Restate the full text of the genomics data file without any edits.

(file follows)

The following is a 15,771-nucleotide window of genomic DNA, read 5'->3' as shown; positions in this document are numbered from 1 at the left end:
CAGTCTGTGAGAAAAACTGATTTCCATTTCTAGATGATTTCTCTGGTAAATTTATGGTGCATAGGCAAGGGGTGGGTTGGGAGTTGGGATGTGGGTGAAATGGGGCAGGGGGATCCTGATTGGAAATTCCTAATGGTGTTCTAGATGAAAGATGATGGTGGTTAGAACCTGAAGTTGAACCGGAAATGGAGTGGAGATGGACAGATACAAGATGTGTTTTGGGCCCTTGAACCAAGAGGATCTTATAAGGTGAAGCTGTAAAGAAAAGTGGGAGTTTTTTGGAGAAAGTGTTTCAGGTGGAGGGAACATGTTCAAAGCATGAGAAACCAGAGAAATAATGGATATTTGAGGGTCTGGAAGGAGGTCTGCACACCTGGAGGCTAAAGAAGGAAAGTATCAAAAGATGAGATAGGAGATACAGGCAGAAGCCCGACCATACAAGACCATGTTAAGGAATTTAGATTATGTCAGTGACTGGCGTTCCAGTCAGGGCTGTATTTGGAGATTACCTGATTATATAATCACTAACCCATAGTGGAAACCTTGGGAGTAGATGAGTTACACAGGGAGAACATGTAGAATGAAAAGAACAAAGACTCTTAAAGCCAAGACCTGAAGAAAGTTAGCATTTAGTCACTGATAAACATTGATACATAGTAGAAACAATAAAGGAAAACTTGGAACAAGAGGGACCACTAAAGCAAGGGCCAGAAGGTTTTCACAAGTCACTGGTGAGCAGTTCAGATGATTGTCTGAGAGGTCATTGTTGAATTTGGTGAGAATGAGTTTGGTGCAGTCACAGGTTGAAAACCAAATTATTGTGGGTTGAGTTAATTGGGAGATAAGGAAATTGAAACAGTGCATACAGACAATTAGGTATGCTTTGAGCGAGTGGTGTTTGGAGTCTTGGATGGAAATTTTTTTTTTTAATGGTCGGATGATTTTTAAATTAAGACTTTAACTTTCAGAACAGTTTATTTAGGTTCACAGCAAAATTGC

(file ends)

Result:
The following is a 15,771-nucleotide window of genomic DNA, read 5'->3' as shown; positions in this document are numbered from 1 at the left end:
CAGTCTGTGAGAAAAACTGATTTCCATTTCTAGATGATTTCTCTGGTAAATTTATGGTGCATAGGCAAGGGGTGGGTTGGGAGTTGGGATGTGGGTGAAATGGGGCAGGGGGATCCTGATTGGAAATTCCTAATGGTGTTCTAGATGAAAGATGATGGTGGTTAGAACCTGAAGTTGAACCGGAAATGGAGTGGAGATGGACAGATACAAGATGTGTTTTGGGCCCTTGAACCAAGAGGATCTTATAAGGTGAAGCTGTAAAGAAAAGTGGGAGTTTTTTGGAGAAAGTGTTTCAGGTGGAGGGAACATGTTCAAAGCATGAGAAACCAGAGAAATAATGGATATTTGAGGGTCTGGAAGGAGGTCTGCACACCTGGAGGCTAAAGAAGGAAAGTATCAAAAGATGAGATAGGAGATACAGGCAGAAGCCCGACCATACAAGACCATGTTAAGGAATTTAGATTATGTCAGTGACTGGCGTTCCAGTCAGGGCTGTATTTGGAGATTACCTGATTATATAATCACTAACCCATAGTGGAAACCTTGGGAGTAGATGAGTTACACAGGGAGAACATGTAGAATGAAAAGAACAAAGACTCTTAAAGCCAAGACCTGAAGAAAGTTAGCATTTAGTCACTGATAAACATTGATACATAGTAGAAACAATAAAGGAAAACTTGGAACAAGAGGGACCACTAAAGCAAGGGCCAGAAGGTTTTCACAAGTCACTGGTGAGCAGTTCAGATGATTGTCTGAGAGGTCATTGTTGAATTTGGTGAGAATGAGTTTGGTGCAGTCACAGGTTGAAAACCAAATTATTGTGGGTTGAGTTAATTGGGAGATAAGGAAATTGAAACAGTGCATACAGACAATTAGGTATGCTTTGAGCGAGTGGTGTTTGGAGTCTTGGATGGAAATTTTTTTTTTTAATGGTCGGATGATTTTTAAATTAAGACTTTAACTTTCAGAACAGTTTATTTAGGTTCACAGCAAAATTGC